Pumps, motors, and drives should be oiled and greased in strict accordance with the recommendations of the manufacturer.
PUMP CHARACTERISTIC CURVES
Every pump has certain characteristics under which it will operate efficiently. These conditions can be illustrated with pump characteristic curves. The graph of the pump curve should show:
1. The head capacity curve
2. The brake horsepower curve
3. The efficiency curve
The graph may contain a curve labeled “NPSH” (Net Positive Suction Head) instead of a BHp (Brake Horsepower) curve. NPSH represents the minimum dynamic suction head that is required to keep the pump from cavitating.
To use the pump curve:
1. Start at the particular head pressure that is desired and then travel across the chart to the point where it crosses the head capacity curve (A).
2. Drop a straight line from this point down to the bottom of the chart to determine the gpm output at that particular head pressure.
3. The brake horsepower can be determined by tarting at the point where the vertical line crosses the horsepower curve (B) and going across to the right side of the chart. Use the same procedure for NSPH if it is used instead of BHp.
4. The efficiency of the pump at this flow and pressure is determined by starting at the point where the vertical line crosses the efficiency curve (C) and going over to the right side of the chart.
When the head pressure of the pump represented by this curve is 200 feet, the output is 350 gpm. The brake horsepower under these conditions is about 22 BHp and the efficiency is 80%. If the impeller or the speed of the pump changes, all of the pump’s characteristics will also change.
SHUT OFF HEAD
The highest head pressure that the pump will develop is called the “shut off head” of the pump. The shut off head for the pump in this curve is 240 feet of head. When a pump reaches shut off head, the flow from the drops to 0 gpm. This is a valuable piece of information for conducting a quick check of the pump’s performance. If the pump cannot generate its rated shut off head, the pump curve is no longer of any real value to the operator. A loss of shut off head is probably caused by an increase in recirculation inside the pump due to worn wear rings or worn impellers.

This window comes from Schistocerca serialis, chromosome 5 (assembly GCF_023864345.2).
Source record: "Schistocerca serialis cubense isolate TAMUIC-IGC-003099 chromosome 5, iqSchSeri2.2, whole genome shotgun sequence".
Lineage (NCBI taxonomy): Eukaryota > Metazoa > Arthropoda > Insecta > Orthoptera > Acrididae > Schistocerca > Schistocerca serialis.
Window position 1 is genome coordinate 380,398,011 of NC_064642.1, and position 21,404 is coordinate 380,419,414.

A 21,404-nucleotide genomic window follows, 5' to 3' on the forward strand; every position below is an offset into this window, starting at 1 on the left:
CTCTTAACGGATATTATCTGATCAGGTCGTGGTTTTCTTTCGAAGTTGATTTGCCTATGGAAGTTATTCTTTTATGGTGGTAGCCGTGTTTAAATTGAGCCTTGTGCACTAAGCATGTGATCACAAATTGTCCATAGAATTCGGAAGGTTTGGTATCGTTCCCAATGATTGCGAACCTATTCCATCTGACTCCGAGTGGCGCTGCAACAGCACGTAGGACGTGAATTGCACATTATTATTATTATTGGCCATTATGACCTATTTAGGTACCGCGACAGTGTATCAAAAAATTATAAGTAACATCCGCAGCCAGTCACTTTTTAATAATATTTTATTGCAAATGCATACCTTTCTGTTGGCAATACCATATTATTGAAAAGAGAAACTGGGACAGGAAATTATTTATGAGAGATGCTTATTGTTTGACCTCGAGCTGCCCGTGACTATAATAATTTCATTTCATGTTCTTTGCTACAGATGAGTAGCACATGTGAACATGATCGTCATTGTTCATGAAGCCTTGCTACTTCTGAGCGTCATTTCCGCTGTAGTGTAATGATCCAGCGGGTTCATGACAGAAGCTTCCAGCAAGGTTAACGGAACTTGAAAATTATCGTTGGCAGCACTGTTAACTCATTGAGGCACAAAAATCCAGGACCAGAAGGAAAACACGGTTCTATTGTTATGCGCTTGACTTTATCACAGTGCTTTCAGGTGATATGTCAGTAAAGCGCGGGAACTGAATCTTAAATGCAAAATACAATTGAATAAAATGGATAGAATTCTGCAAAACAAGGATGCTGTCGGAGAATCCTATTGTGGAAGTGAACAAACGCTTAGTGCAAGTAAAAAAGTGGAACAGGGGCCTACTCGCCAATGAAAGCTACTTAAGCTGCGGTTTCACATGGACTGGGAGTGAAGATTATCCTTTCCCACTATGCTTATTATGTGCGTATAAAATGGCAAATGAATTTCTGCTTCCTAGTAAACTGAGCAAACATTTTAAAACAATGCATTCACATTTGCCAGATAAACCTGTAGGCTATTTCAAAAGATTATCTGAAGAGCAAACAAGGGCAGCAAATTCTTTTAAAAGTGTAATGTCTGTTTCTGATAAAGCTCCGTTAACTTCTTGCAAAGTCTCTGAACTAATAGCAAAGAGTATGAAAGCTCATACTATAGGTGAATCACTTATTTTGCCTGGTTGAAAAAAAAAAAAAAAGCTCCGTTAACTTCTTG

There is another factor that might affect the shut off head of the pump. The pump curve assumes that the pump is running at design speed. If a pump that is designed to spin at 1750 rpm and it is only turning at 1700 rpm, the shut off head will also be lower than the pump curve. However, if the pump speed is checked with a tachometer and found to be correct, the wear rings or impellers are probably in need of repair.
It is fairly easy to check the shut off head on a pump if it has suction and discharge pressure gauges.
1. Start the pump and close the discharge isolation valve. This will create a shut off head condition since the flow has been reduced to 0 gpm. The pump should not operate at shut off head for more than a minute or it will begin to overheat.
NOTE: NEVER attempt to create shut off head conditions on a multi-staged turbine well. The shut off head may be several hundred feet higher than normal operating pressure, which can cause damage to piping.
2. With the pump running at shut off head, read the suction and discharge pressure gauges. Subtract the suction pressure from the discharge pressure to get the shut off head. Compare the field readings to the pump curve to see if the wear rings are in need of replacement. If the shut off head matches the curve, the same calculation can be used when the pump is running normally, to estimate the Total Dynamic Head (TDH) and determine the flow when a meter is not available.